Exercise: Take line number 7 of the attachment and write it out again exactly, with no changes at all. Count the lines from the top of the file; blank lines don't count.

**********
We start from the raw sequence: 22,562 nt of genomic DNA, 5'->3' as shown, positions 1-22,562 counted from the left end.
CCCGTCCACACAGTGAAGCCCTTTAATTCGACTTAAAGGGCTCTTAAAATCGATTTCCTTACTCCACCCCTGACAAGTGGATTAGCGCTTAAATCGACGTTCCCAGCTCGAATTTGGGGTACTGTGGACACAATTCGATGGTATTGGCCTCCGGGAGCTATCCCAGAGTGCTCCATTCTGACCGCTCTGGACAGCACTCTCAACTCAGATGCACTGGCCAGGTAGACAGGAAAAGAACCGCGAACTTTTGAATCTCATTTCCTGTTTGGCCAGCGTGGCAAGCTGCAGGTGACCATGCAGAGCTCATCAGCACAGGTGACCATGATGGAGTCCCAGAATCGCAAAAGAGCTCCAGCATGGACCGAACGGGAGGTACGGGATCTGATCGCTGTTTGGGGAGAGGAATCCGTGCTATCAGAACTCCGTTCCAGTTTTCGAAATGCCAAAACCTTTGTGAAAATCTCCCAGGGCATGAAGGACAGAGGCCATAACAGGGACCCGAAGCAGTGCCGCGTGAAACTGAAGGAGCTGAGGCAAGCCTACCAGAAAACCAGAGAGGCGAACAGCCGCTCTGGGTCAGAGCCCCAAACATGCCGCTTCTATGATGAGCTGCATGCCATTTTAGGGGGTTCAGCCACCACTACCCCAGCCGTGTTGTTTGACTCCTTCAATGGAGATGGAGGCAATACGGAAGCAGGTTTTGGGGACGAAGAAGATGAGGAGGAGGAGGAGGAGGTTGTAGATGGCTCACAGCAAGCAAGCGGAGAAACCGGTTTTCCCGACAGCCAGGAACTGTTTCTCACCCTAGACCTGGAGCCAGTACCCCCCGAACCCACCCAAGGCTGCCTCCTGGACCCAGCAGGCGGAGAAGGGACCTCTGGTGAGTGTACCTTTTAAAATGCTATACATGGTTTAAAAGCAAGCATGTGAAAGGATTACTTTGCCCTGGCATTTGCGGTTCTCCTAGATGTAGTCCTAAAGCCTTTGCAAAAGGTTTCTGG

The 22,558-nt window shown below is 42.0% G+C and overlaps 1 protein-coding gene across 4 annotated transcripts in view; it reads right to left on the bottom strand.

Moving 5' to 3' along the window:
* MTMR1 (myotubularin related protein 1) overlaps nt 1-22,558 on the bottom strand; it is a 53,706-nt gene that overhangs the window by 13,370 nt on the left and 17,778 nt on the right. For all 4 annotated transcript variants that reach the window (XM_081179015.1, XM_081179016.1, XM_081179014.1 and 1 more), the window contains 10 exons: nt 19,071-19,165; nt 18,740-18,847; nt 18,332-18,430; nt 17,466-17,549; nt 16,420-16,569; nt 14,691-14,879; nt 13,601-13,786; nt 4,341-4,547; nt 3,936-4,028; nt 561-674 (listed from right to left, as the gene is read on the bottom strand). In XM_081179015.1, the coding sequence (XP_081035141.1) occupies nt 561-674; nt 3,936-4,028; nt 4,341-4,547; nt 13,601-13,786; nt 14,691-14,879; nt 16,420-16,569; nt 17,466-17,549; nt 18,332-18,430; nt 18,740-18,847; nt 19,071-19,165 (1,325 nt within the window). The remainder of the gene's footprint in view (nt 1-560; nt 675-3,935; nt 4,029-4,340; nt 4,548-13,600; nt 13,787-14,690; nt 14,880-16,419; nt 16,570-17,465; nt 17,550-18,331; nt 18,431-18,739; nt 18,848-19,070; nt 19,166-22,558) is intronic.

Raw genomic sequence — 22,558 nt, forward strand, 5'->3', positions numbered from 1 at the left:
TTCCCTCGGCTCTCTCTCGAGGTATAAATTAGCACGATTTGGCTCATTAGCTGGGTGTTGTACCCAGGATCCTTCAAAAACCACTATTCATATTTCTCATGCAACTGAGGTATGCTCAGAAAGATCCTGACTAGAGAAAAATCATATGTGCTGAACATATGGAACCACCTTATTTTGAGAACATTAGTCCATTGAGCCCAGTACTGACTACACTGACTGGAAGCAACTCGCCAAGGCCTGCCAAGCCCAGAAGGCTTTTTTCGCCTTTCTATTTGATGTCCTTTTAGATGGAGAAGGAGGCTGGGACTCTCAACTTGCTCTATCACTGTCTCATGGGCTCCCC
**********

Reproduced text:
TTCCCTCGGCTCTCTCTCGAGGTATAAATTAGCACGATTTGGCTCATTAGCTGGGTGTTGTACCCAGGATCCTTCAAAAACCACTATTCATATTTCTCATGCAACTGAGGTATGCTCAGAAAGATCCTGACTAGAGAAAAATCATATGTGCTGAACATATGGAACCACCTTATTTTGAGAACATTAGTCCATTGAGCCCAGTACTGACTACACTGACTGGAAGCAACTCGCCAAGGCCTGCCAAGCCCAGAAGGCTTTTTTCGCCTTTCTATTTGATGTCCTTTTAGATGGAGAAGGAGGCTGGGACTCTCAACTTGCTCTATCACTGTCTCATGGGCTCCCC